Indeed stigmatization kills. You would be shocked to know that a young man on Facebook with the username Michael Dabi has narrated how a young disabled man called Kingsley Kwaku Gyekye, aka Amount who Is his mate from St. Augustine’s College, Cape Coast committed suicide because he couldn’t stand the mockery anymore.
Per Michael’s post, Amount as popularly known was crippled in his right leg and also stammers seriously leading people to make a mockery of him.
He later developed halitosis (bad mouth odor) which made him even more frustrated consequently causing him to commit suicide.
Read the full story below:
“WE KILLED HIM!
Learning that my friend, Kingsley Kwaku Gyekye, aka Amount had died was such a big blow to me. But getting to know that he took his own life was just too much for me to bear.
I met Amount on my first day in St. Augustine’s College. It was hard to miss him. Actually it was difficult to miss the two of us: he being crippled in the right leg, and I being such an awful stammerer. Maybe we stuck together because we understood what stigmatization was all about.
Amount was the most determined person I had ever met. His disability was non-existent to him. He participated in everything we did. We had a course in common, Elective Maths, and he was super good at it!
We met again at the University of Ghana were he read Mathematics and Computer Science. Then, we connected again years later on Facebook when he was in Russia doing a Masters’ in a computer-related program. He later lectured at the same University, then to Sierra Leone as a lecturer again in one of their universities.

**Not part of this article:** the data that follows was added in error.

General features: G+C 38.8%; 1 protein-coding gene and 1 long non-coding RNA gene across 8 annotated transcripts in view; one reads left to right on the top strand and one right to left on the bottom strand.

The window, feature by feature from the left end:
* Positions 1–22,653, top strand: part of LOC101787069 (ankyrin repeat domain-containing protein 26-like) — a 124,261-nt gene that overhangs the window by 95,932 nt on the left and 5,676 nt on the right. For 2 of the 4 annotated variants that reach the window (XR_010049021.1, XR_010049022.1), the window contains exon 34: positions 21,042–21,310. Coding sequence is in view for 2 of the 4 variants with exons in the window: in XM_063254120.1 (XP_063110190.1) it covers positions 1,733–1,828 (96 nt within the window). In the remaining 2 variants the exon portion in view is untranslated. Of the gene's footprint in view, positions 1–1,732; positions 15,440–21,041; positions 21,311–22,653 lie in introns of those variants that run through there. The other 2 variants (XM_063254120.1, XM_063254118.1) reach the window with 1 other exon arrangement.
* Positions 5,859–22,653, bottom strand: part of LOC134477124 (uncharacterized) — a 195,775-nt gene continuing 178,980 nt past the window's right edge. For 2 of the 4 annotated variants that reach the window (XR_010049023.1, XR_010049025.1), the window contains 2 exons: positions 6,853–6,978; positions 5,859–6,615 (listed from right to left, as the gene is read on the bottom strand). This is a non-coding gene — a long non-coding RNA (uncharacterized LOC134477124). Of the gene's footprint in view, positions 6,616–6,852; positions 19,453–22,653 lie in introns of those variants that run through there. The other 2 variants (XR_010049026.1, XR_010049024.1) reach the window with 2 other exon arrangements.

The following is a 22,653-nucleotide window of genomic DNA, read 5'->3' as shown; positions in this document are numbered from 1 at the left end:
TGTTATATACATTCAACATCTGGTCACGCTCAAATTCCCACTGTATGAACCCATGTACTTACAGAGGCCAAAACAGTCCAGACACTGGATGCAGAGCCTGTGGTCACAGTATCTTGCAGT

When we met again in Ghana, Amount had a different story to tell. He had suddenly developed halitosis – a condition in which a person emanates an unattractive odour from their mouth. He lost his job due to that, and for years had been struggling to get employment due to the combination of his two conditions!
He used up his savings moving from one hospital to another. I invited him to Ho about a year and a half ago to see a specialist I personally knew. Unfortunately, he was referred back to Korle-bu in Accra.
Amount told me he had to be moving from one apartment to the other due to the ridicule and stigmatization he experienced on a daily basis from his neighbours. That, they even went to the extent of warning people who came close to him about his conditions and how contagious it was. Meanwhile, finding a job to keep soul and body together was hell as well because they kept rejecting him on the basis of his conditions.
Just about a month ago, we started looking for IT jobs online for him to do. He constantly kept telling me he was tired of the drama and wanted to end his life. I kept encouraging him to hold on and keep pushing. Then he told me of his intention to put up his own place so that at least the taunts from the neighbours and children would be eliminated. But then, he complained of some mischievous persons who were pestering him and making it difficult for him to continue with his project! He even went ahead to make a video which he shared on Facebook for all to watch and know what exactly was going on.
To hear that he finally succumbed to the pressure and took his own life is something too difficult to bear.
Why are we like this as a society? Do we not have a place for the less privileged in our midst? We have passed disability bills and related legislation to help persons living with disability, but those things are just on paper. We are wicked to the core to those living with disability. We make their lives miserable to the extent that they despair of life and wish themselves dead.
Society killed my friend. Yes, we killed him. We stigmatized him. We couldn’t help him when he needed us most. Where did our sympathy and compassion go? Shame on us.
How many Kingley Gyekyes are out there suffering silently?
Rest well my dear friend.”